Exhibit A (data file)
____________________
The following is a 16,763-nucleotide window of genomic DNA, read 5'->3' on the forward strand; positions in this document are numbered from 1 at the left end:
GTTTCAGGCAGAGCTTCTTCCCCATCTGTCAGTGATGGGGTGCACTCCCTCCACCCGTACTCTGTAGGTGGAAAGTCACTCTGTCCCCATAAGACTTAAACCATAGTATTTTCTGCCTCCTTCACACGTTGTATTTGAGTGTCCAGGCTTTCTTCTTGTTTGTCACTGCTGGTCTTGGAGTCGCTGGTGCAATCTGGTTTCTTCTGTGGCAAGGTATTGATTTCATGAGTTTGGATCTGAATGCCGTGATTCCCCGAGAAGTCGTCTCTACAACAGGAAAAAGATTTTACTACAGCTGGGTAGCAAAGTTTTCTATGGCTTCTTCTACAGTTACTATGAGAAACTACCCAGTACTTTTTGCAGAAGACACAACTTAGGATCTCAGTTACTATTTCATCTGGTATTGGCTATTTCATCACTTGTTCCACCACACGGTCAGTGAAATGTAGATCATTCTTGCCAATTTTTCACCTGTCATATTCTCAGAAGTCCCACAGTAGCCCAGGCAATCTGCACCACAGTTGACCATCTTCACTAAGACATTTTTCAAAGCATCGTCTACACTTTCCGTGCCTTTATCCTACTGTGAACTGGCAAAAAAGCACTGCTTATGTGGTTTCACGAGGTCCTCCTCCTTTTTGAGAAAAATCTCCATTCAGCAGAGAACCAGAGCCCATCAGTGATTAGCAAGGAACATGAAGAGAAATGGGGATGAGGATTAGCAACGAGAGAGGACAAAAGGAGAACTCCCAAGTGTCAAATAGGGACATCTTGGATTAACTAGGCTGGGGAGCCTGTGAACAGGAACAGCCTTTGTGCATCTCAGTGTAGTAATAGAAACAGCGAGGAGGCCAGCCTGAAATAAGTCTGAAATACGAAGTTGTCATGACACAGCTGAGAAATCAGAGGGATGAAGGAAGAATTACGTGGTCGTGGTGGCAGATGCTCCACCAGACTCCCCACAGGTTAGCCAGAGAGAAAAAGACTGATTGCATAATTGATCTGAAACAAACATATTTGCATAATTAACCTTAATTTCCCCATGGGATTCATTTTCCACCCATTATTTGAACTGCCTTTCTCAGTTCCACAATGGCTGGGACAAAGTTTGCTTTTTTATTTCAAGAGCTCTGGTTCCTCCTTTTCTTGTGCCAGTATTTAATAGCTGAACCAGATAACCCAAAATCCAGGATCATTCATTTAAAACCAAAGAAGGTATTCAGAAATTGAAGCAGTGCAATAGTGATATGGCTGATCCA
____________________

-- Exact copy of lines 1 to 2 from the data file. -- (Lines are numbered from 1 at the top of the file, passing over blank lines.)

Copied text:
The following is a 16,763-nucleotide window of genomic DNA, read 5'->3' on the forward strand; positions in this document are numbered from 1 at the left end:
GTTTCAGGCAGAGCTTCTTCCCCATCTGTCAGTGATGGGGTGCACTCCCTCCACCCGTACTCTGTAGGTGGAAAGTCACTCTGTCCCCATAAGACTTAAACCATAGTATTTTCTGCCTCCTTCACACGTTGTATTTGAGTGTCCAGGCTTTCTTCTTGTTTGTCACTGCTGGTCTTGGAGTCGCTGGTGCAATCTGGTTTCTTCTGTGGCAAGGTATTGATTTCATGAGTTTGGATCTGAATGCCGTGATTCCCCGAGAAGTCGTCTCTACAACAGGAAAAAGATTTTACTACAGCTGGGTAGCAAAGTTTTCTATGGCTTCTTCTACAGTTACTATGAGAAACTACCCAGTACTTTTTGCAGAAGACACAACTTAGGATCTCAGTTACTATTTCATCTGGTATTGGCTATTTCATCACTTGTTCCACCACACGGTCAGTGAAATGTAGATCATTCTTGCCAATTTTTCACCTGTCATATTCTCAGAAGTCCCACAGTAGCCCAGGCAATCTGCACCACAGTTGACCATCTTCACTAAGACATTTTTCAAAGCATCGTCTACACTTTCCGTGCCTTTATCCTACTGTGAACTGGCAAAAAAGCACTGCTTATGTGGTTTCACGAGGTCCTCCTCCTTTTTGAGAAAAATCTCCATTCAGCAGAGAACCAGAGCCCATCAGTGATTAGCAAGGAACATGAAGAGAAATGGGGATGAGGATTAGCAACGAGAGAGGACAAAAGGAGAACTCCCAAGTGTCAAATAGGGACATCTTGGATTAACTAGGCTGGGGAGCCTGTGAACAGGAACAGCCTTTGTGCATCTCAGTGTAGTAATAGAAACAGCGAGGAGGCCAGCCTGAAATAAGTCTGAAATACGAAGTTGTCATGACACAGCTGAGAAATCAGAGGGATGAAGGAAGAATTACGTGGTCGTGGTGGCAGATGCTCCACCAGACTCCCCACAGGTTAGCCAGAGAGAAAAAGACTGATTGCATAATTGATCTGAAACAAACATATTTGCATAATTAACCTTAATTTCCCCATGGGATTCATTTTCCACCCATTATTTGAACTGCCTTTCTCAGTTCCACAATGGCTGGGACAAAGTTTGCTTTTTTATTTCAAGAGCTCTGGTTCCTCCTTTTCTTGTGCCAGTATTTAATAGCTGAACCAGATAACCCAAAATCCAGGATCATTCATTTAAAACCAAAGAAGGTATTCAGAAATTGAAGCAGTGCAATAGTGATATGGCTGATCCA